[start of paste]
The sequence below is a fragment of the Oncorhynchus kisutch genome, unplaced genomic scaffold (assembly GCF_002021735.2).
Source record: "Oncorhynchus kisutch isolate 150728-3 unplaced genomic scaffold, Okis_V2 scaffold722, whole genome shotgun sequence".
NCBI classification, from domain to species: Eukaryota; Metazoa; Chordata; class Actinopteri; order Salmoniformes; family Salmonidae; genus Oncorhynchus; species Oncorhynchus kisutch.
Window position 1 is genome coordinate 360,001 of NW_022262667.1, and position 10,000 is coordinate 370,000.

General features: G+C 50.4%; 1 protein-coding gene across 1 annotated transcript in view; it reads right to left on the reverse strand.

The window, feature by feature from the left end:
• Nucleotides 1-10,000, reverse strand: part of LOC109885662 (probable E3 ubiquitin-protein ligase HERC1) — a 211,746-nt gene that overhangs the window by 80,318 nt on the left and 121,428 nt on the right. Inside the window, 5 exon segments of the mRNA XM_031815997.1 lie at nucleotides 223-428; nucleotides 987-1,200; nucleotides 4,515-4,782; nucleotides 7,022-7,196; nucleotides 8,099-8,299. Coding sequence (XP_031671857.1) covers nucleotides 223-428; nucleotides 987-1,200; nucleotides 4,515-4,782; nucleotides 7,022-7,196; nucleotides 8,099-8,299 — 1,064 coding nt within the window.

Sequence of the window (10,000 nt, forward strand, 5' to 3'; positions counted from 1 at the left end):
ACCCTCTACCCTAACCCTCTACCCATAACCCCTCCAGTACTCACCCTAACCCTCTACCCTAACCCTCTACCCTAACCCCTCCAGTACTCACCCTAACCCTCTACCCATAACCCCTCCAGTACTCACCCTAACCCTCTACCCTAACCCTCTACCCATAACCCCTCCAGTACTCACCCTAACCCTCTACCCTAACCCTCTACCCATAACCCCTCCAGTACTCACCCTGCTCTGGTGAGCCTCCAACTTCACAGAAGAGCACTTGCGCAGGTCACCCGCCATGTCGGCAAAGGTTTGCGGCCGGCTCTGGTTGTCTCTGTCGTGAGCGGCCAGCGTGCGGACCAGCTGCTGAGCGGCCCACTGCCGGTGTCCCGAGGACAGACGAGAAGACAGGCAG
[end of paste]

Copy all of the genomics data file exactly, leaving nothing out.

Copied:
The sequence below is a fragment of the Oncorhynchus kisutch genome, unplaced genomic scaffold (assembly GCF_002021735.2).
Source record: "Oncorhynchus kisutch isolate 150728-3 unplaced genomic scaffold, Okis_V2 scaffold722, whole genome shotgun sequence".
NCBI classification, from domain to species: Eukaryota; Metazoa; Chordata; class Actinopteri; order Salmoniformes; family Salmonidae; genus Oncorhynchus; species Oncorhynchus kisutch.
Window position 1 is genome coordinate 360,001 of NW_022262667.1, and position 10,000 is coordinate 370,000.

General features: G+C 50.4%; 1 protein-coding gene across 1 annotated transcript in view; it reads right to left on the reverse strand.

The window, feature by feature from the left end:
• Nucleotides 1-10,000, reverse strand: part of LOC109885662 (probable E3 ubiquitin-protein ligase HERC1) — a 211,746-nt gene that overhangs the window by 80,318 nt on the left and 121,428 nt on the right. Inside the window, 5 exon segments of the mRNA XM_031815997.1 lie at nucleotides 223-428; nucleotides 987-1,200; nucleotides 4,515-4,782; nucleotides 7,022-7,196; nucleotides 8,099-8,299. Coding sequence (XP_031671857.1) covers nucleotides 223-428; nucleotides 987-1,200; nucleotides 4,515-4,782; nucleotides 7,022-7,196; nucleotides 8,099-8,299 — 1,064 coding nt within the window.

Sequence of the window (10,000 nt, forward strand, 5' to 3'; positions counted from 1 at the left end):
ACCCTCTACCCTAACCCTCTACCCATAACCCCTCCAGTACTCACCCTAACCCTCTACCCTAACCCTCTACCCTAACCCCTCCAGTACTCACCCTAACCCTCTACCCATAACCCCTCCAGTACTCACCCTAACCCTCTACCCTAACCCTCTACCCATAACCCCTCCAGTACTCACCCTAACCCTCTACCCTAACCCTCTACCCATAACCCCTCCAGTACTCACCCTGCTCTGGTGAGCCTCCAACTTCACAGAAGAGCACTTGCGCAGGTCACCCGCCATGTCGGCAAAGGTTTGCGGCCGGCTCTGGTTGTCTCTGTCGTGAGCGGCCAGCGTGCGGACCAGCTGCTGAGCGGCCCACTGCCGGTGTCCCGAGGACAGACGAGAAGACAGGCAG